Can Women Ejaculate?


Nowadays, most people know that women can also ejaculate just like men. In women, the ejaculation comes under the form of fluid squirting out at the high of orgasm. However, the great debate is what exactly is that fluid? Is it urine or lubrication from the vaginal wall? Is it another type of lubrication from the urethral gland?

Two forms of fluid

To find the answer to this question, Beverly Whipple, a neurophysiologist from Rutgers University in Newark, New Jersey, conducted a study on female ejaculation. Her study found that on the contrary, female ejaculation should only be used to refer to the milk white liquid at orgasm, not the clear fluid that gushes out during orgasm. She further stated that the clear liquid is urine diluted with substances from the female prostate, expelled from the female urethra.

This conclusion came when the research team took sample of the fluid collected from female orgasm and ran them under the microscope. They found two types of fluid, one has a similar chemical structure to urine, while the other contain a small amount of prostate-specific antigen.

However, this study is still unable to answer if female ejaculation serves any adaptive function to human.

Every woman is capable of ejaculating

Surprisingly, female ejaculation is not rare. A study showed that somewhere between 10-54% of women report fluid expulsion during arousal or orgasm. In fact, said that every woman can ejaculate if their partner “knows what they are doing.”

This, of course, brings us to the “mythical” G-spot. Why is the G-spot such an elusive part to men? Much of this comes from the misunderstanding of what it is and what it can do. The G-spot is definitely not a specific spot that will make girl orgasms with the slightest touch. It is an area on the front of the vaginal wall that is much more sensitive compared to the other areas. Researcher Emmanuele Jannini and his colleagues believe that this area includes part of the front vaginal wall, the urethra, the female prostate gland, surrounding muscles and tissue, and perhaps even parts of the clitoris. In their work, they called this area the clitourethrovaginal complex (a mix of the clitoris, urethra, and the vagina).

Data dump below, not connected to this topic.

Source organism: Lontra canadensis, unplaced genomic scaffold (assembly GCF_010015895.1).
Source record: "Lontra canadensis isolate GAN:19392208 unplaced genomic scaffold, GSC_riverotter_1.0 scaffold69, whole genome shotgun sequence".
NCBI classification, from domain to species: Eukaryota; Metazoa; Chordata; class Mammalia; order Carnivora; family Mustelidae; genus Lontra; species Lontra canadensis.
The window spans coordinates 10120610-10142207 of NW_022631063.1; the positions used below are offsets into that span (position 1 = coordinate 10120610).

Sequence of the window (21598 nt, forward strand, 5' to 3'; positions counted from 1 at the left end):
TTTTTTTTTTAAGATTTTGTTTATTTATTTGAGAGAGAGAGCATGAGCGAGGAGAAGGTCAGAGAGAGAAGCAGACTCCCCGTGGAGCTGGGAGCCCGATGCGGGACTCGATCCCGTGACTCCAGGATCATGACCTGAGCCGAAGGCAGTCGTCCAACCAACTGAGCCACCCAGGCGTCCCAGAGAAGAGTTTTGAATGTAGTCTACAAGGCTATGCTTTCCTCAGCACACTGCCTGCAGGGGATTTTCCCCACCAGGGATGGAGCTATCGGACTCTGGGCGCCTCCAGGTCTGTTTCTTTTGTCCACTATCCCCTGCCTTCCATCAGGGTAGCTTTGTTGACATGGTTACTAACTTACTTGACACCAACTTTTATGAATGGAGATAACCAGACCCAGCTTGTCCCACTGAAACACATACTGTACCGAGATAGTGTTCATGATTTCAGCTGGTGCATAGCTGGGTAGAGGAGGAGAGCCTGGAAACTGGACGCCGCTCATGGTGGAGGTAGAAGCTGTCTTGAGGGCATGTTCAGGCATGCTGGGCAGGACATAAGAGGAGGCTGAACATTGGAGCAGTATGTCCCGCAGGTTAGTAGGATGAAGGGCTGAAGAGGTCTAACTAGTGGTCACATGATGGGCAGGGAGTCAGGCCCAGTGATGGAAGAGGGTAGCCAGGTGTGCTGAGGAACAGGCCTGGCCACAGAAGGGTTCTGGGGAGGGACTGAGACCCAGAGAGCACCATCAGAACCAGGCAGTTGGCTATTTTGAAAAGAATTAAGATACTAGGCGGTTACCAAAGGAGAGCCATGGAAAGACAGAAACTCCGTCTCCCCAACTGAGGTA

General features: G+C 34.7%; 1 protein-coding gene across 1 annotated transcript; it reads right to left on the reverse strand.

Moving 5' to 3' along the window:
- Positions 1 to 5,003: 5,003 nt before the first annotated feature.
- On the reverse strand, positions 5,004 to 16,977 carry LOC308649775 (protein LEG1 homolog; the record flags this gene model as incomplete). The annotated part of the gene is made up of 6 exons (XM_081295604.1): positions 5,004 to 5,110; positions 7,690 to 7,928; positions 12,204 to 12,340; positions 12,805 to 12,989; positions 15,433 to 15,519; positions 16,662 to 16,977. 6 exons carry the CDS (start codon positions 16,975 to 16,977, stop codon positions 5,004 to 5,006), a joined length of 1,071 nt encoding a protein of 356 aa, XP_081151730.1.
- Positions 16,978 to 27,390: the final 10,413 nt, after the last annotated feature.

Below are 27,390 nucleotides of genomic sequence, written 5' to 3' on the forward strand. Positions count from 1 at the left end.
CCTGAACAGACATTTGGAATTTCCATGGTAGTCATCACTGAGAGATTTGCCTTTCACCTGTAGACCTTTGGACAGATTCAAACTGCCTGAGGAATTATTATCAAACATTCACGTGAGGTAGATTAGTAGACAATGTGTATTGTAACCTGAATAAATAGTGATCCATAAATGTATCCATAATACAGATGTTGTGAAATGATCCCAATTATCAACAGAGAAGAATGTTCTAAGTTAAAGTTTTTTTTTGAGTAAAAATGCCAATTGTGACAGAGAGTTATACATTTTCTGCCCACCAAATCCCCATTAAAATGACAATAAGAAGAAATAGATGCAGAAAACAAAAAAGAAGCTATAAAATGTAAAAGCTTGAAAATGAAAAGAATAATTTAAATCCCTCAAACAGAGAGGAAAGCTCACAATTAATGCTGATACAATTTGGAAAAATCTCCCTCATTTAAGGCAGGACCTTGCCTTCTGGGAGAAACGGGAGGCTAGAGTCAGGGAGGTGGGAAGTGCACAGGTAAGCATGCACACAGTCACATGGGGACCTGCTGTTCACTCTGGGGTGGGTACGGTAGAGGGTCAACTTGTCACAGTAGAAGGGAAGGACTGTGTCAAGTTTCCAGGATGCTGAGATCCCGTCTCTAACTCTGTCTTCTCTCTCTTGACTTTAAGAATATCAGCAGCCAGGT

Not every woman have the G-spot. Some women, especially those who suffer from vagina diseases and find sexual activities painful or not as pleasurable might not get much from G-spot stimulation. Common conditions that affect one’s sex life are:

  • Vaginismus (tightness of the vaginal muscles).
  • Vulvodynia (chronic vulvar pain without cause).
  • Vulvar vestibulitis (severe pain during attempted vaginal entry, whether it be intercourse or tampons).
  • Interstitial cystitis (painful bladder sometimes caused by pelvic floor dysfunction).
  • Endometriosis (when endometrial tissue is found outside the uterus on other parts of the body).
  • Pelvic floor dysfunction (not being able to control your pelvic floor muscles).

If you or your partner falls into this case, don’t be discourage. If you still want to try G-spot stimulation, consider it a suggestion rather than a must. There are many other feel-good spots on the body to explore.

Hello Health Group does not provide medical advice, diagnosis or treatment.

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